A shamed Tour de France cyclist faces arrest for suspected hacking into the computer of an anti-doping agency.
|Landis, right, celebrates his 2006 win alongside Oscar Pereiro [GALLO/GETTY]
American Floyd Landis, 34, was stripped of the 2006 Tour title after testing positive for excessive levels of the male hormone testosterone.
On Monday, French anti-doping agency head Pierre Bordry said a judge had issued an international arrest warrant against the rider.
Bordry said computers at the Chatenay-Malabry laboratory on the outskirts of Paris were breached by hackers who took data in a bid to discredit the lab.
"French judge (Thomas) Cassuto from the Tribunal de Grande Instance of Nanterre informed us that he had issued an international arrest warrant on January 28 against Floyd Landis…after our laboratory computer system was hacked," Bordry told the Reuters news agency.
"It seems that (Landis) made all he could to enter into our computer system to try to prove the laboratory was wrong. He showed many documents he got by hacking to numerous sporting instances.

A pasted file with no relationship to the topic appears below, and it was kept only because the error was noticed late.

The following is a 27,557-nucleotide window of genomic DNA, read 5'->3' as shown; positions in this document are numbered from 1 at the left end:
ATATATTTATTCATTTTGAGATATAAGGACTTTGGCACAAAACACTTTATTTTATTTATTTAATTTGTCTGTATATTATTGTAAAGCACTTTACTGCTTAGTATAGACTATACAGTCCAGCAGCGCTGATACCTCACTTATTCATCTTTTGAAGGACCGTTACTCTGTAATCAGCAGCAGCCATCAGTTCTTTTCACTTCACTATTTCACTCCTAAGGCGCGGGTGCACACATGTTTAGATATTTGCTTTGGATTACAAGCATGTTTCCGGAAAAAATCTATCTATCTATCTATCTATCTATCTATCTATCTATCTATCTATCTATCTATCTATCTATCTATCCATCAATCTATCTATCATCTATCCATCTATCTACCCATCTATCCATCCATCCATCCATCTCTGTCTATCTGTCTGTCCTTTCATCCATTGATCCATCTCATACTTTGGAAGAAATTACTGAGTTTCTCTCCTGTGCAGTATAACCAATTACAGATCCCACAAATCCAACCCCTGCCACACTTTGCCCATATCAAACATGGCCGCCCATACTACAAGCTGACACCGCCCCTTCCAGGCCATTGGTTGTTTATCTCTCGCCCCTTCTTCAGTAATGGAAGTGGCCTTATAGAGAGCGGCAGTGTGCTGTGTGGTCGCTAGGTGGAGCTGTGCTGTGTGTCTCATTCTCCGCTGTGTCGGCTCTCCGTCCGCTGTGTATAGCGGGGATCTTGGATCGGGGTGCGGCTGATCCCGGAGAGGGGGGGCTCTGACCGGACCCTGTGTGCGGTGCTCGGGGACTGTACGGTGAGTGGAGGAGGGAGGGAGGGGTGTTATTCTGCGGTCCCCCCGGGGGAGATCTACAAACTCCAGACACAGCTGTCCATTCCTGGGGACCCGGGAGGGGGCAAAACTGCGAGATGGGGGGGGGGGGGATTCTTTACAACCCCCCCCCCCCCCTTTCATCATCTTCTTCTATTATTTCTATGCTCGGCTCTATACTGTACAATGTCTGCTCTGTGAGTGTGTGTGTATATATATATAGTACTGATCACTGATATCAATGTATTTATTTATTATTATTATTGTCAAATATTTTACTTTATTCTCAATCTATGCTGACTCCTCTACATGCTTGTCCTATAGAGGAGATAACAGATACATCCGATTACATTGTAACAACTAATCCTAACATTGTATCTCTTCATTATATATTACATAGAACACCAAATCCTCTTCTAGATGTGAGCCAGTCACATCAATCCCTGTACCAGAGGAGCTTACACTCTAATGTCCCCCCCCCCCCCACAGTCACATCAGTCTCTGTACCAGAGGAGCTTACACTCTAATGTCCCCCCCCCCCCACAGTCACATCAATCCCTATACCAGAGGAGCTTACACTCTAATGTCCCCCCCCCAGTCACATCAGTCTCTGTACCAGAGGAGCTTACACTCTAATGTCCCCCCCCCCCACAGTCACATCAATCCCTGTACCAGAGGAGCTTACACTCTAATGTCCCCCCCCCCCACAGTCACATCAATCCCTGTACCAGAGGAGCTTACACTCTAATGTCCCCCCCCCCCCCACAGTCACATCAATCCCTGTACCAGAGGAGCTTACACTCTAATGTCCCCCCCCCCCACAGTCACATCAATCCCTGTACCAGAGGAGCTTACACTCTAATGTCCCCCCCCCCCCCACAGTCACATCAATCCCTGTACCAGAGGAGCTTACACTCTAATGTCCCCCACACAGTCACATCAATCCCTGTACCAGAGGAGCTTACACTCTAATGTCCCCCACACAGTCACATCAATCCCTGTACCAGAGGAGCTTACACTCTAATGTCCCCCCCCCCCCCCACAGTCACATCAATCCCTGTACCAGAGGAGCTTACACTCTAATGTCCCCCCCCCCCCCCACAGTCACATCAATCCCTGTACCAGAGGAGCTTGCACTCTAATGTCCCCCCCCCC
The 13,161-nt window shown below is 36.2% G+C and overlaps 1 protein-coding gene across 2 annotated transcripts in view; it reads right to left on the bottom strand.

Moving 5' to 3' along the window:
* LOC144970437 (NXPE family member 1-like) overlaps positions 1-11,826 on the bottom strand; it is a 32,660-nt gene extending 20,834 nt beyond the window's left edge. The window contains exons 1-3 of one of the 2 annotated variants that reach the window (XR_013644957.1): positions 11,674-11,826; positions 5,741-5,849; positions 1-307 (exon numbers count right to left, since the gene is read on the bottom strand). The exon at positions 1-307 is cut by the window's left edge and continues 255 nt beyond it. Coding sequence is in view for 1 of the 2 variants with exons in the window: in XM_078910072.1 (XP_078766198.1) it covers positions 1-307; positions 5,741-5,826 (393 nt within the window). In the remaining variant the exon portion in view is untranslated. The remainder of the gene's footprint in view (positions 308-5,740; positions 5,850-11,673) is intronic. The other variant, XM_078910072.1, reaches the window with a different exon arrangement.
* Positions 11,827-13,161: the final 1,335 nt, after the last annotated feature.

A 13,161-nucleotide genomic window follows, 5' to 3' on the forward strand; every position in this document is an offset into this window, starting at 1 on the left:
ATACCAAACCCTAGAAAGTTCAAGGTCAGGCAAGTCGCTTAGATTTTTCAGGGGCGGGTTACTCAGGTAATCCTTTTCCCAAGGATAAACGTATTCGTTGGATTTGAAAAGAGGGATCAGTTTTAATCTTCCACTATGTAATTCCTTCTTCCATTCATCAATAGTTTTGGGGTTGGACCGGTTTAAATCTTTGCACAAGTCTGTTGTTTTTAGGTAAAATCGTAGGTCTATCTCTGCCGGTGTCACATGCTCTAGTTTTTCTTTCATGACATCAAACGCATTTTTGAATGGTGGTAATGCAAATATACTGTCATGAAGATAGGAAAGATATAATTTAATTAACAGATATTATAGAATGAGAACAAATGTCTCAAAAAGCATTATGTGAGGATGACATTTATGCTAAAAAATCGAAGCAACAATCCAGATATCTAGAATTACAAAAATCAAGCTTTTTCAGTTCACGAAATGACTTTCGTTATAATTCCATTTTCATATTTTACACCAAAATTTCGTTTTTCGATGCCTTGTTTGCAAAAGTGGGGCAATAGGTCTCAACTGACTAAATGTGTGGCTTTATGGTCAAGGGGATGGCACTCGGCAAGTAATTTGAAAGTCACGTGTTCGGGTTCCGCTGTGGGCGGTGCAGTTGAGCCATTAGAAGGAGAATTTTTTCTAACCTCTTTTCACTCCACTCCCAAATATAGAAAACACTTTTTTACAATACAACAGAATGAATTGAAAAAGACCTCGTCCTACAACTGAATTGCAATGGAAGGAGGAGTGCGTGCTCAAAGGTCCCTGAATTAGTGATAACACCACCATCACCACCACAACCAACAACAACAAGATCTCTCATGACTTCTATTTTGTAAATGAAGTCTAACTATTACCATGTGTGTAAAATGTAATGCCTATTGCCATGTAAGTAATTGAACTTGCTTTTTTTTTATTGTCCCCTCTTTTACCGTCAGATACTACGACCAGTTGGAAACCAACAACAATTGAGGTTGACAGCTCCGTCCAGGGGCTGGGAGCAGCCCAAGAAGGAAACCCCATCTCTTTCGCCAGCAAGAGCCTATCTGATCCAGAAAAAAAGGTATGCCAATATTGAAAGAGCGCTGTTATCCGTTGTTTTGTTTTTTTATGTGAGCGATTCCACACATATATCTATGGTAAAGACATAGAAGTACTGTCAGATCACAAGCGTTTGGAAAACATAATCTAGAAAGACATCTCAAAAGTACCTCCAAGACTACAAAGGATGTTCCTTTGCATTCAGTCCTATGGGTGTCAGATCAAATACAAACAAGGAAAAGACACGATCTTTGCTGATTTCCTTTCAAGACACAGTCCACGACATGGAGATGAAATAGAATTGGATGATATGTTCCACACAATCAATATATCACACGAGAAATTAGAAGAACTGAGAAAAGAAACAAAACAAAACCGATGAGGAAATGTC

"The judge traced a network of hackers back to the ringleader."
Landis, the first rider to be stripped of a Tour victory, has continually denied any wrongdoing but the Court of Arbitration for Sport (CAS) rejected an appeal that the positive test in 2006 was due to procedural mistakes by the laboratory.
He was banned from cycling for two years and kicked out of his Phonak team.
Landis, from Pennsylvania, was the first Tour de France winner after Lance Armstrong retired following his 2005 victory.
But his title was handed to Spanish rider Oscar Pereiro following the doping disclosures.
He returned to racing last year, saying he was trying to decide whether to follow fellow-American Armstrong's example and ride again in the Tour de France.